The state of Montana was ordered to pay $16.6 in damages to a 13-year-old girl after a judge ruled that the state did not properly look into abuse allegations against the girl’s father and his girlfriend, the Associated Press reported. When she was six months old, the girl suffered a traumatic brain injury that left her blind and caused developmental delays and seizures.
District Court Judge Elizabeth Best in Great Falls determined that the state was responsible for the injuries the girl suffered in 2009 after it was negligent in investigating the reports of abuse in December 2008. A jury ordered the state on November 17 to pay damages of $6.6 million for future care, $5 million for the loss of her course of life, $4 million for mental and emotional suffering, $713,000 for lost earnings and $336,000 for care in the past, the AP reported.
“This is an important moment for our client and represents a measure of justice for her,” Larry Anderson, one of the girl’s lawyers, said in a statement. “The jury’s verdict also recognizes the importance of properly investigating child abuse complaints.”
A Division of Child and Family Services caseworker did not properly look into whether the girl was safe with her father and his girlfriend after reports of abuse were made, the complaint against the state said. Additionally, the complaint said that by failing to take the girl from her father and the girlfriend in December, the child was forced to suffer additional abuse that could have been prevented, according to the AP.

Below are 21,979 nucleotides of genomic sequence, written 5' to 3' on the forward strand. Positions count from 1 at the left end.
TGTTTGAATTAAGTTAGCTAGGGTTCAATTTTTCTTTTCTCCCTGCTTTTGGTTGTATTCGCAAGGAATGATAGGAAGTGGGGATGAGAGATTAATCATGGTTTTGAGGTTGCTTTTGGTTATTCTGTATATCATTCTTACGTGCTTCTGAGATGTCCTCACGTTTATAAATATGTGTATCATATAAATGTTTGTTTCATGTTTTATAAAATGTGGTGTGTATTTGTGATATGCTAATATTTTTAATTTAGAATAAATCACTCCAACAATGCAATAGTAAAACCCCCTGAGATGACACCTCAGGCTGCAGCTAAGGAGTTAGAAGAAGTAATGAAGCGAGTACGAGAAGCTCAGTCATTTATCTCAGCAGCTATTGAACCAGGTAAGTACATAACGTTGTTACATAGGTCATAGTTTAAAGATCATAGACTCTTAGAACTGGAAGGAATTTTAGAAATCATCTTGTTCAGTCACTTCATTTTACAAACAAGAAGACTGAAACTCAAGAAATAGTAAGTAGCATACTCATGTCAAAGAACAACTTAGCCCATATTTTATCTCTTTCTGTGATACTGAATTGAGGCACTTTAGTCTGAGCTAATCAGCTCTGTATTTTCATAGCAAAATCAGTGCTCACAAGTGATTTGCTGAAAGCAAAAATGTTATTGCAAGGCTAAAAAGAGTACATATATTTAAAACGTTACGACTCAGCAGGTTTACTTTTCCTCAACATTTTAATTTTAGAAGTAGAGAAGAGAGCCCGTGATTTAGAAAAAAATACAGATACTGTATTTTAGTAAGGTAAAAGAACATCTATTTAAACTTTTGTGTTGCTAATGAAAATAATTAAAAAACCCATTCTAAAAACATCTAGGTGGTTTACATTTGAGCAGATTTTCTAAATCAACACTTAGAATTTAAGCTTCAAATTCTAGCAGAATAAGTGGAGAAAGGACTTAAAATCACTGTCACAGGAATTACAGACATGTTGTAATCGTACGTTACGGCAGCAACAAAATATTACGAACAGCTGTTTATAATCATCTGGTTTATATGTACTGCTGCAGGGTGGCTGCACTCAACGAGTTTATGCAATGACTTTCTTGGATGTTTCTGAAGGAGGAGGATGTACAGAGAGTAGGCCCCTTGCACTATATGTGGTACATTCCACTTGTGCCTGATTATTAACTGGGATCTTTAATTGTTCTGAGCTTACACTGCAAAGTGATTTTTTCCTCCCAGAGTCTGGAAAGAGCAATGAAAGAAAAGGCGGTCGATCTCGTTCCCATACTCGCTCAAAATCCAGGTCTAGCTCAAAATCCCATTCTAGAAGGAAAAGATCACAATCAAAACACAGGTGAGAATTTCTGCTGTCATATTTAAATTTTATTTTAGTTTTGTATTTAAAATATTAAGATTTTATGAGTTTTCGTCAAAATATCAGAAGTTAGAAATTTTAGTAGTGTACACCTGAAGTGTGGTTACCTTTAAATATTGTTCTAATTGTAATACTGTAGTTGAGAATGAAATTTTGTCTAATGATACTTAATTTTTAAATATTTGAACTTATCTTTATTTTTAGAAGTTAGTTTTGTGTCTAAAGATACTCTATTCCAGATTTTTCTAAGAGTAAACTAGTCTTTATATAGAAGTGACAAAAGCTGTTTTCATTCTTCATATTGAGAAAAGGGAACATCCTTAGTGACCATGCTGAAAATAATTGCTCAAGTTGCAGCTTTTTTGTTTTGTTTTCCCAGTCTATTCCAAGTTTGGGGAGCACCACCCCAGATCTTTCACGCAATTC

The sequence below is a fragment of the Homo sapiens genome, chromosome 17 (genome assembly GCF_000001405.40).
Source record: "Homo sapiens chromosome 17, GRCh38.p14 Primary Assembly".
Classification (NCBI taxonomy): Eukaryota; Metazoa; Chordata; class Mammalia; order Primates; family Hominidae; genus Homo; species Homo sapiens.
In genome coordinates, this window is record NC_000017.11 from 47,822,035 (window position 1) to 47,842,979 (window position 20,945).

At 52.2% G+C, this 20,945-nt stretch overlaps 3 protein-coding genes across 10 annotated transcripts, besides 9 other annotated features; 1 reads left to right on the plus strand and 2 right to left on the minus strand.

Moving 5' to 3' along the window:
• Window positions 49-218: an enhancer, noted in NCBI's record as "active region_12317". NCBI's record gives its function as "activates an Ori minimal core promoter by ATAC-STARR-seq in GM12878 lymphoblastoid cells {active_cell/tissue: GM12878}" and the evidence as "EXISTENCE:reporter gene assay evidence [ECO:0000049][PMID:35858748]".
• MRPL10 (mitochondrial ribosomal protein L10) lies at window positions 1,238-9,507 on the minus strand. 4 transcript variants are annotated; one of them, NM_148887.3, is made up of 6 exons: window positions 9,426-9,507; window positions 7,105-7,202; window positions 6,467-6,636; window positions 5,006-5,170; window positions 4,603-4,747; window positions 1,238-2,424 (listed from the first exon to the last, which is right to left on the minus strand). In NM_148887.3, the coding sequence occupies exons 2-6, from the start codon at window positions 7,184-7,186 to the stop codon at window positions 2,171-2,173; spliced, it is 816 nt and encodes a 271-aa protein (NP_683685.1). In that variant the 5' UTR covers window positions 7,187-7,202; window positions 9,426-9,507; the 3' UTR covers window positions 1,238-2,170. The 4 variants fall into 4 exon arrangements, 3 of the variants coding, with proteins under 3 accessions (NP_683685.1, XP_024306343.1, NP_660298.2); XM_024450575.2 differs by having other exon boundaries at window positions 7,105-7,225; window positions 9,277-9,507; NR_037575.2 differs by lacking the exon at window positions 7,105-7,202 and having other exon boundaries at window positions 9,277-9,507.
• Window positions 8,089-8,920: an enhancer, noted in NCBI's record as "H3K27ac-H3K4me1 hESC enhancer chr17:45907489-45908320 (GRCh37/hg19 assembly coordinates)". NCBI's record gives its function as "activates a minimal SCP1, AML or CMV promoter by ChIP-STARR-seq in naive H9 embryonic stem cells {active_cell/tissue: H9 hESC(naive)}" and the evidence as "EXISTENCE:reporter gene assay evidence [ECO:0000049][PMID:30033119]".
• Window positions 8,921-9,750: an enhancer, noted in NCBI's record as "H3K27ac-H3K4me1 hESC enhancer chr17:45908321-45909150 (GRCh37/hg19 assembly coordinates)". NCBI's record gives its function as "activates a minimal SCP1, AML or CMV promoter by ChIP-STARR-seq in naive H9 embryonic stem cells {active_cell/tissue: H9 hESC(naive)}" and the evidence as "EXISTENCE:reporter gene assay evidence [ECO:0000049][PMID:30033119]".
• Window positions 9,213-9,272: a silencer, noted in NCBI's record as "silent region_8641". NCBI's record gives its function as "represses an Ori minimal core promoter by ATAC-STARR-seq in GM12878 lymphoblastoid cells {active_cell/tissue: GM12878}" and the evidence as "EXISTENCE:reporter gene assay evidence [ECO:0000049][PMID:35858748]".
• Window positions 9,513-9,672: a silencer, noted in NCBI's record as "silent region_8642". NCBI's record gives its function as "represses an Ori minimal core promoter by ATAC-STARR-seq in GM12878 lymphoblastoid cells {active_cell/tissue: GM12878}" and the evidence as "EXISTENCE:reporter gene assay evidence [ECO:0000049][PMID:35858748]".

For more reporting from the Associated Press, see below.
Alicia Jo Hocter, the girlfriend of the victim’s father, was sentenced in July 2010 to 30 years in prison without the possibility of parole after being found guilty of aggravated assault and criminal endangerment.
Hocter held the infant around the waist and swung her against the edge of a wooden crib two or three times, then tossed the child into the crib, left the room and closed the door, prosecutors said at the time.
The girl attends a boarding school for blind and deaf people.
When asked if the Department of Public Health and Human Services planned to appeal the award, spokesperson Jon Ebelt said Wednesday that the agency was reviewing the court’s decision.
Agency Director Adam Meier seemed to suggest an appeal was possible.
“While the correctness of the court’s decision remains in dispute, the unspeakable nature of this crime is not,” Meier said Wednesday in a statement to the Great Falls Tribune. “Our hearts go out to the victim of this terrible crime, and the state is safer with the perpetrator incarcerated. This tragedy serves as a reminder of what our agency, our partners, and in particular our child welfare professionals do each and every day to protect children.”
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